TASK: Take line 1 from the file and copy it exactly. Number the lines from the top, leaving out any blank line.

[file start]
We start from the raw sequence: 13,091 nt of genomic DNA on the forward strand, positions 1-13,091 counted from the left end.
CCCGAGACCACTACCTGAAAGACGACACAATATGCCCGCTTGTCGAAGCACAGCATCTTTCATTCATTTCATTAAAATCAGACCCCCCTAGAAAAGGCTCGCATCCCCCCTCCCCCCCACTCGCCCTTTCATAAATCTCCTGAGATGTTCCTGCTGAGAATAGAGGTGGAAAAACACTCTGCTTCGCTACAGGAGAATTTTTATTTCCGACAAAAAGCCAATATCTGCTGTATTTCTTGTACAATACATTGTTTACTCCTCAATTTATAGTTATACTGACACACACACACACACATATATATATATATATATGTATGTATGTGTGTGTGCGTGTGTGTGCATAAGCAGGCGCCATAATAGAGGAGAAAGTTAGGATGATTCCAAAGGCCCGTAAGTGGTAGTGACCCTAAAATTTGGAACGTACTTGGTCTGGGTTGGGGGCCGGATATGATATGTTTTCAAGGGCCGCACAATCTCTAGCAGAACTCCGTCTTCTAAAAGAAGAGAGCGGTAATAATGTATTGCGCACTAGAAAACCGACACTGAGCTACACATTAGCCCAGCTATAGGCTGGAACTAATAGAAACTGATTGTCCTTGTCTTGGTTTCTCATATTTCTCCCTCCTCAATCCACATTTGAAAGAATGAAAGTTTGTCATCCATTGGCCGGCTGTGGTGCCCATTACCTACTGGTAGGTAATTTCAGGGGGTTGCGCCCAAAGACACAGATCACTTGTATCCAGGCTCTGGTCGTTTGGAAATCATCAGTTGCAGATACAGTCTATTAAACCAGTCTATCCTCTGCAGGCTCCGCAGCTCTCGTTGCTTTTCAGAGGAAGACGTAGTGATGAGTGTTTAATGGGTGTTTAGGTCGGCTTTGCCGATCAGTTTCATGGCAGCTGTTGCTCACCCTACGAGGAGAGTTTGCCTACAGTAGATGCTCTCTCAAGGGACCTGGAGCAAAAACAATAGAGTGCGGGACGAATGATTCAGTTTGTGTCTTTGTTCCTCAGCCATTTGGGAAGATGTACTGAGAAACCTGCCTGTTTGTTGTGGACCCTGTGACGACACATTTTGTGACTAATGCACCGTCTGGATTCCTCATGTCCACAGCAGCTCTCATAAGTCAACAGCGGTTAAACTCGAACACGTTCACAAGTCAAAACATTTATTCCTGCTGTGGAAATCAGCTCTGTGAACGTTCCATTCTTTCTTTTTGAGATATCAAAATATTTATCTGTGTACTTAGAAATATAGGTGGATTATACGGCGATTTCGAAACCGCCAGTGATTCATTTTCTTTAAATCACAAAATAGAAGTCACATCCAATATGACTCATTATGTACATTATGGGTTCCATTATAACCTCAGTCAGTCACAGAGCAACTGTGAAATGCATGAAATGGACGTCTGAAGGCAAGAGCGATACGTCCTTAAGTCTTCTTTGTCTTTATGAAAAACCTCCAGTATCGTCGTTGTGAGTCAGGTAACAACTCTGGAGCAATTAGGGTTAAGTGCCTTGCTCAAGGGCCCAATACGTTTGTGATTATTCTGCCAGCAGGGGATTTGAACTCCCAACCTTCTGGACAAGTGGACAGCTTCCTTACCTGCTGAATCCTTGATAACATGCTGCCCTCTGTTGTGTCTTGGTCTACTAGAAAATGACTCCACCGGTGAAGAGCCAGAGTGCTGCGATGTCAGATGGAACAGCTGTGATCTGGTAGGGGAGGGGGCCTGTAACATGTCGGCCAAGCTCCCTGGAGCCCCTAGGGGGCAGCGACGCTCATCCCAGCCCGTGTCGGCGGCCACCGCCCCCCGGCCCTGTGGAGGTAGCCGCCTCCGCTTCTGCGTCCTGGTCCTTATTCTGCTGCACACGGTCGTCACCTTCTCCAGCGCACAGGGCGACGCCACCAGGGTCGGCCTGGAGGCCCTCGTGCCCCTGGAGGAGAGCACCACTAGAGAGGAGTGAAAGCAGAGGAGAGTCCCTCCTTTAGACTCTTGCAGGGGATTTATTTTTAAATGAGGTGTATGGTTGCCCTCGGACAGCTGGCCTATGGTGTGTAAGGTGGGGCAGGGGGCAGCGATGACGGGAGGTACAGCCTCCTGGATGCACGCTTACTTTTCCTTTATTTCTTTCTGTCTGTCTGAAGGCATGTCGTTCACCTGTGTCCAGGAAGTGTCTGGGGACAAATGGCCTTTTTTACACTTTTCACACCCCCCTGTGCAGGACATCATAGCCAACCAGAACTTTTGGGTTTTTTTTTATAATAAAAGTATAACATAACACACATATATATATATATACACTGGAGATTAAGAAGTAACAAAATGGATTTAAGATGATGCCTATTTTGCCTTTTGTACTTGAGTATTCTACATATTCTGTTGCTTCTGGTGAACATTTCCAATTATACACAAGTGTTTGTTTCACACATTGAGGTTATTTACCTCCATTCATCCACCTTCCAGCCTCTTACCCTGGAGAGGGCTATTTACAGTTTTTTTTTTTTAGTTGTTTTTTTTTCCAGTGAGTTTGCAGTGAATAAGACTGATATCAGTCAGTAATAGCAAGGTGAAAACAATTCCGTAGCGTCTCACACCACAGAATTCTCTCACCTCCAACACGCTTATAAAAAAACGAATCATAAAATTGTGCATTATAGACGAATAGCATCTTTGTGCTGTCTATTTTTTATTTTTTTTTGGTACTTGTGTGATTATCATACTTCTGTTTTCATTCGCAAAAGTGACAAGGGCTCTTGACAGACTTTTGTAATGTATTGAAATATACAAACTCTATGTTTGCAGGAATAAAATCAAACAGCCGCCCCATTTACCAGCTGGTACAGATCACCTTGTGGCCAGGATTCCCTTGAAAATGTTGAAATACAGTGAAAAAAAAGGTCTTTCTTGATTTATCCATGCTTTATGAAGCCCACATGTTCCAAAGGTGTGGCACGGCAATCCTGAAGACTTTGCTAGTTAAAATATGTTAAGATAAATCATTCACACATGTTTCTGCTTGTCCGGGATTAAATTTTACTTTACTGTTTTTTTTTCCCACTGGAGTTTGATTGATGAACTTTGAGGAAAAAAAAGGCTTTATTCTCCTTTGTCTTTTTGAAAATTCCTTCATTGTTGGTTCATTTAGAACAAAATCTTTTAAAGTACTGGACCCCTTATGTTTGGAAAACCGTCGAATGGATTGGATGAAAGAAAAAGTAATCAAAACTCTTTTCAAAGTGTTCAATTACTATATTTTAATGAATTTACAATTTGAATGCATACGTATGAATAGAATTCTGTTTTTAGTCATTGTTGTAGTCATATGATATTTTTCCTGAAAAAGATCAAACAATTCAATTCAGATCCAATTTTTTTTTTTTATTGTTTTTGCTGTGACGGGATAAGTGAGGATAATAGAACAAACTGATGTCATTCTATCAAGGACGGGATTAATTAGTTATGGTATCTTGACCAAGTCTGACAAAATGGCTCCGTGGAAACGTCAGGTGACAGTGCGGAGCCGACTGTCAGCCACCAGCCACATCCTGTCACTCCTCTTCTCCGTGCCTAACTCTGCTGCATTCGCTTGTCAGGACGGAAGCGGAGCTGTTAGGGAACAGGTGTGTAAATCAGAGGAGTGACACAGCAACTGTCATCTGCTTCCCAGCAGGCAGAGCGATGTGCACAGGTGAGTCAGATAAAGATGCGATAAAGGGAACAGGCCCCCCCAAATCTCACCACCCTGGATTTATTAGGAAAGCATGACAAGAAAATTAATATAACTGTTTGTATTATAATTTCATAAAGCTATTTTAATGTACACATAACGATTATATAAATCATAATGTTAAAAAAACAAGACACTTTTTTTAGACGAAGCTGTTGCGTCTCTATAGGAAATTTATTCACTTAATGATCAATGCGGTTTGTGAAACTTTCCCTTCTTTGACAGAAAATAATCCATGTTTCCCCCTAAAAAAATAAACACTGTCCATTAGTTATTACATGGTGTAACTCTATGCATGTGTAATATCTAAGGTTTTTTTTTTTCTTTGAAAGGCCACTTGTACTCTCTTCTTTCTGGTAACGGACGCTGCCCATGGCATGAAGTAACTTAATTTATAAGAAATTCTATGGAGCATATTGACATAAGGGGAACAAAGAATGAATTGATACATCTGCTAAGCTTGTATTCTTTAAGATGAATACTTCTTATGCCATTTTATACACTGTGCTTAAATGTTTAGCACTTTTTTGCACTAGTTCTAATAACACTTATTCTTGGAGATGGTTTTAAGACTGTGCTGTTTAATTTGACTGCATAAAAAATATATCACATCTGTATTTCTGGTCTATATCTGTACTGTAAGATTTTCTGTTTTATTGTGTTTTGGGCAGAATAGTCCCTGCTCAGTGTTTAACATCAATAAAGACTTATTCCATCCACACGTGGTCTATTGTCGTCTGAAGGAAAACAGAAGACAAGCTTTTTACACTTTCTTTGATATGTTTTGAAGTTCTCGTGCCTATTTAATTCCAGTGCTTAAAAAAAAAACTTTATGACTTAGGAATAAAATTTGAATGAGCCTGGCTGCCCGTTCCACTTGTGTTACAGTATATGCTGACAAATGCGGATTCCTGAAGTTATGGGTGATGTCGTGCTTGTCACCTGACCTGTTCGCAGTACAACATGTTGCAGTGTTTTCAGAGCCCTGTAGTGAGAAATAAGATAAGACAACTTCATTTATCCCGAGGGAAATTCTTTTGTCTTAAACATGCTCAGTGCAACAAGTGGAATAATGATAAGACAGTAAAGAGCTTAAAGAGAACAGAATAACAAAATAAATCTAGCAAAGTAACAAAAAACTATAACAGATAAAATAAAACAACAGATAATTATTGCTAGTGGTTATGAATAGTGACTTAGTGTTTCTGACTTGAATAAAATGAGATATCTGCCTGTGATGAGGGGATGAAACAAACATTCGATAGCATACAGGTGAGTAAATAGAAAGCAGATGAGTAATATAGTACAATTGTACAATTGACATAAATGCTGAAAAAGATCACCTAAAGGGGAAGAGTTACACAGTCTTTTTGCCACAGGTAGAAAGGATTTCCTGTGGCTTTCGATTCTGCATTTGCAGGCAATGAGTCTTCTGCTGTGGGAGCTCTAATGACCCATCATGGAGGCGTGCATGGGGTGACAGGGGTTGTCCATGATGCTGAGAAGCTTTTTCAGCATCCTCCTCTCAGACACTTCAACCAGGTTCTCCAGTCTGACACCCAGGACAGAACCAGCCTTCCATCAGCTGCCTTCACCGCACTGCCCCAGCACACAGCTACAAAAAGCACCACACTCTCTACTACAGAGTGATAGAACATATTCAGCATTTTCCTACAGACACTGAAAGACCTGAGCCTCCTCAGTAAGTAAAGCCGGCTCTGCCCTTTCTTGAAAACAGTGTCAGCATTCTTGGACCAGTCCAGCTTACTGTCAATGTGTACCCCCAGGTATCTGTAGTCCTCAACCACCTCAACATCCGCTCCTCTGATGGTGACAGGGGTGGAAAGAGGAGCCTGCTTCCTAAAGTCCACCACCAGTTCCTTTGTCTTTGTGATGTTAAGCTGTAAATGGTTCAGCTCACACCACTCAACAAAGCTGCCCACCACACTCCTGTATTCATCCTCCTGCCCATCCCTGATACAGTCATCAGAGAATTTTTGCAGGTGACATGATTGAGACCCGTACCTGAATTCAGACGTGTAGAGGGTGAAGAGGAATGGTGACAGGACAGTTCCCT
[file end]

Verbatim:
We start from the raw sequence: 13,091 nt of genomic DNA on the forward strand, positions 1-13,091 counted from the left end.